Surviving Paradise

Travel Stories: Visiting Fiji in the midst of a coup, Jim Benning stumbles over the line that divides stimulating anxiety from real fear. He has the T-shirt to prove it.

Finally, a clerk opened the door. He was surprised to find me with a ticket for today’s flight. It had been cancelled days ago.

“You mean I was sold a ticket for a flight that had already been cancelled?” I said, my voice rising to a shout. He nodded.

“Unbelievable,” I yelled.

Not to worry, he replied. He explained that a flight would be leaving for Sydney the following morning. He offered to put me up in a hotel for the night and to get me on the flight.

“I don’t want to stay another night,” I protested.

“No flights,” he insisted.

He called the hotel, asking them to send a car.

My pulse raced. Leslie was on a bus to Brisbane, en route to meet me. I’d have no way to reach her.

“Any chance tomorrow’s flight could be cancelled?” I asked.

“Could happen.”

I was dropped at another resort a mile down the road. A few Asian tourists sipped tropical drinks by the pool. I went to the resort’s office and sent Leslie an e-mail, explaining the situation, trying to put the best face on things. Then I walked out to the pool and flopped down in a plastic lounge chair. It was late morning. The sky was a clear, aquamarine blue. The rising sun beat down on my chest. A gentle breeze rustled the palms. I was in paradise, and I was miserable.

As night fell, I struggled to sleep.

I awoke at dawn and arrived at the airport early. The lights were up. Passengers sat with bulging luggage, chatting. I checked in for my flight and was promptly handed a boarding card. I smiled for the first time in days.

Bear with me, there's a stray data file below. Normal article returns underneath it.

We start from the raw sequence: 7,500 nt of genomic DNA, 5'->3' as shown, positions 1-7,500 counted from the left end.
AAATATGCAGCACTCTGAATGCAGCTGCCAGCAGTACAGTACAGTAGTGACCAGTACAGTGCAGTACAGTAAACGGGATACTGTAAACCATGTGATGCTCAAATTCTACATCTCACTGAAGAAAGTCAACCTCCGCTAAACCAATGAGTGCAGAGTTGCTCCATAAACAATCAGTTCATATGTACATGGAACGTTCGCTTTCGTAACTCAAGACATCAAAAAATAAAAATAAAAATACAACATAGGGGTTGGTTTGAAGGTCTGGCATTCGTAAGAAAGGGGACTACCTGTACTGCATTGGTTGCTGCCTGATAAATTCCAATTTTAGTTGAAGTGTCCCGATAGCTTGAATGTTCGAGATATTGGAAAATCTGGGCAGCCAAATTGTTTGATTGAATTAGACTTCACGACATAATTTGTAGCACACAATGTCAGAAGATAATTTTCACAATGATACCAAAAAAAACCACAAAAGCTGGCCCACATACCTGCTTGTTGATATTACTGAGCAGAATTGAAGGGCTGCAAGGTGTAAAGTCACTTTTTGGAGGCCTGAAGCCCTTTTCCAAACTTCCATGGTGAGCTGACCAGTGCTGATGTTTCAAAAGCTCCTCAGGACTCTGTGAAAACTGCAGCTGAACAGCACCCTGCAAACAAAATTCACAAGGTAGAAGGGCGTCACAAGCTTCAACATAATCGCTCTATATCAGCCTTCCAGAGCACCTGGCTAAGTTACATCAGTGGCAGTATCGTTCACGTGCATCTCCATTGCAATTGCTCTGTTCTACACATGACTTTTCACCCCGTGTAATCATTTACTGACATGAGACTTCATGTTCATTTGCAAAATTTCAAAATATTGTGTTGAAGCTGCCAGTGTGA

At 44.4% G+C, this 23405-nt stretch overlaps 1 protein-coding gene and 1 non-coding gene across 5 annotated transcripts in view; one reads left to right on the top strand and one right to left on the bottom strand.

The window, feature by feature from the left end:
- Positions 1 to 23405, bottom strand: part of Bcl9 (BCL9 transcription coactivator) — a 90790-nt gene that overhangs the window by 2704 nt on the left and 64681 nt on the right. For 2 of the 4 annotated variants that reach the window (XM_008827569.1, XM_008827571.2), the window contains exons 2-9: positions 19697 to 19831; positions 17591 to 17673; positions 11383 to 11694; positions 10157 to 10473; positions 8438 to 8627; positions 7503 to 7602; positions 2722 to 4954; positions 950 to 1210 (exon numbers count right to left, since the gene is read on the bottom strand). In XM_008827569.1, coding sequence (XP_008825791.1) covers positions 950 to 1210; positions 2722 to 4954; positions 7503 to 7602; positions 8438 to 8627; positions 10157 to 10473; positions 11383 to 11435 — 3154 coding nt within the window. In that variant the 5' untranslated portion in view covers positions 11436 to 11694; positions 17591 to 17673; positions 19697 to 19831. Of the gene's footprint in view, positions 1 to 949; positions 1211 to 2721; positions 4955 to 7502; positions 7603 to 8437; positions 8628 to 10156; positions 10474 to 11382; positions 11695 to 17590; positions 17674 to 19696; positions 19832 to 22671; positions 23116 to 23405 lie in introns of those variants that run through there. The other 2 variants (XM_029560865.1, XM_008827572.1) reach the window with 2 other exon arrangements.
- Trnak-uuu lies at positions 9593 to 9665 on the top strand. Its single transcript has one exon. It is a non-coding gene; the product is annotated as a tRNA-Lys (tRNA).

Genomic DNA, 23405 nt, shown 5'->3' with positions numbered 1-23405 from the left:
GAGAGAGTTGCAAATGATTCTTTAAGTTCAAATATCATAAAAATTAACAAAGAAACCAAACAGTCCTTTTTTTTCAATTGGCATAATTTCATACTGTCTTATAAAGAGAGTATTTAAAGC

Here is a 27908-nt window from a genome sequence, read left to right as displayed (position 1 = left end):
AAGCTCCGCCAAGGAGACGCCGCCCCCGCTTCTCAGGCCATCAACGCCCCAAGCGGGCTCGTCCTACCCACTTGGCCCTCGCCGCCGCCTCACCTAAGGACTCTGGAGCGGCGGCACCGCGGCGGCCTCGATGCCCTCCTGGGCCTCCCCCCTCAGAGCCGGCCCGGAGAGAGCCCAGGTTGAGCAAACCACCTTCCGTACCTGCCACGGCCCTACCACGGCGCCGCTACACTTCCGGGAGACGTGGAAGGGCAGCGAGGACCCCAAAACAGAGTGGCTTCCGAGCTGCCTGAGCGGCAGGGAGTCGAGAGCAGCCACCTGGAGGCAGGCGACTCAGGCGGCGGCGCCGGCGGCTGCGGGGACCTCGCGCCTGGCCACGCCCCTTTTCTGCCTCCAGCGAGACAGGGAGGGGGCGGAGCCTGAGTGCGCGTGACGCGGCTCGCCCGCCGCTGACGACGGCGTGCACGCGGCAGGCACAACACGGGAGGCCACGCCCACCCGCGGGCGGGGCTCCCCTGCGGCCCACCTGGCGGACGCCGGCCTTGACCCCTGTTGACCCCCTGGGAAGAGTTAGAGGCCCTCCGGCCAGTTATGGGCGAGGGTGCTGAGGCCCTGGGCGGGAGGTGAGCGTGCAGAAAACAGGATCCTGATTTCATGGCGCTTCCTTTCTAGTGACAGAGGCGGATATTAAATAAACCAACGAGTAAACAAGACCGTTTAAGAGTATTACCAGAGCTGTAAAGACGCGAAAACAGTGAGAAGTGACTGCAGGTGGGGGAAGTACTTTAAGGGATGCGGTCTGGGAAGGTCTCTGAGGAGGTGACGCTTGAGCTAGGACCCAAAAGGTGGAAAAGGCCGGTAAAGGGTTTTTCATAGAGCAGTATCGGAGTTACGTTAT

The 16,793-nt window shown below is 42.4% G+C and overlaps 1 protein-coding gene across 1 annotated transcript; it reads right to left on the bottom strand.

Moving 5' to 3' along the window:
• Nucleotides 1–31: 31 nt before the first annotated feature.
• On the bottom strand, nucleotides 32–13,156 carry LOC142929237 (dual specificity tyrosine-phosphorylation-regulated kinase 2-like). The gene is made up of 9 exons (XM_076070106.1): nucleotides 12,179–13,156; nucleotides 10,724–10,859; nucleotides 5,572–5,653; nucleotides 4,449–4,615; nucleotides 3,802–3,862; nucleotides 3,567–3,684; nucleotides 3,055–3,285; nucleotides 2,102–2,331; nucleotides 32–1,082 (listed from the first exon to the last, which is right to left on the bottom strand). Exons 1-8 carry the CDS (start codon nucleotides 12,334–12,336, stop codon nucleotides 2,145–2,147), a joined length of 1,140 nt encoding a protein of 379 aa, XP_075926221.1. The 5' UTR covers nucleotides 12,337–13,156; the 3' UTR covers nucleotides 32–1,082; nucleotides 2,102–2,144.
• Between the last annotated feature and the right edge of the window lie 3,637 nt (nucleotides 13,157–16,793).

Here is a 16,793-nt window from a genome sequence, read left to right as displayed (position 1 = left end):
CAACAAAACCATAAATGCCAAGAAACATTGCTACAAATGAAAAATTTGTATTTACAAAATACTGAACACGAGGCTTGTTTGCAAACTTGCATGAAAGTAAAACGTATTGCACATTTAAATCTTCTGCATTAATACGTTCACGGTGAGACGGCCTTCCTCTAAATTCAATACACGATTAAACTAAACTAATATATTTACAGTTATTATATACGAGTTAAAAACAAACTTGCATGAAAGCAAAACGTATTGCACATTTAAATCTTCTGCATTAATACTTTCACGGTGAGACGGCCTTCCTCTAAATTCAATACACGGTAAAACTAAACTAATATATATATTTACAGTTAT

Finally, I thought, back to stable soil. I headed for a small souvenir shop loaded with “Fiji paradise” beach towels, postcards and baseball caps. Trying to decide between a tropical fish refrigerator magnet and a “Fiji” ball point pen to mark my trip, I overheard a man with an Australian accent ask the clerk matter-of-factly, “Have any coup T-shirts?”

The Fijian clerk slowly brought his index finger to his lips. “Shhh.”

He disappeared into a back room, then returned a moment later with a small stack of cotton Ts. I hurried over to see.

“I’m not supposed to have these,” the clerk whispered. He unfolded a shirt, carefully ensuring that the design faced away from the door. The front featured a masked gunman pointing an AK-47 skyward. It stated, “I SURVIVED REBEL COUP IN FIJI, MAY 19, 2000.”

I was struck by the unabashed entrepreneurial spirit that would dream up such shirts. Instead of dismissing them altogether, though, I thought about that word, “survived.” I may not have suffered an attack by a torch-wielding mob or a masked gunman, but I had survived a rough time. I’d seen fear in the eyes of many of the Fijians I’d met. And I’d felt real fear in my own. Coming to Fiji, I knew I might cross the boundary that divides invigorating fear from something darker. This time, being unable to leave the country under such chaotic conditions, I crossed that line. I felt something I never had in my travels to Cuba or Istanbul or even Belfast. I felt utterly vulnerable.

I pointed to the T-shirts.

“I’ll take two,” I said.

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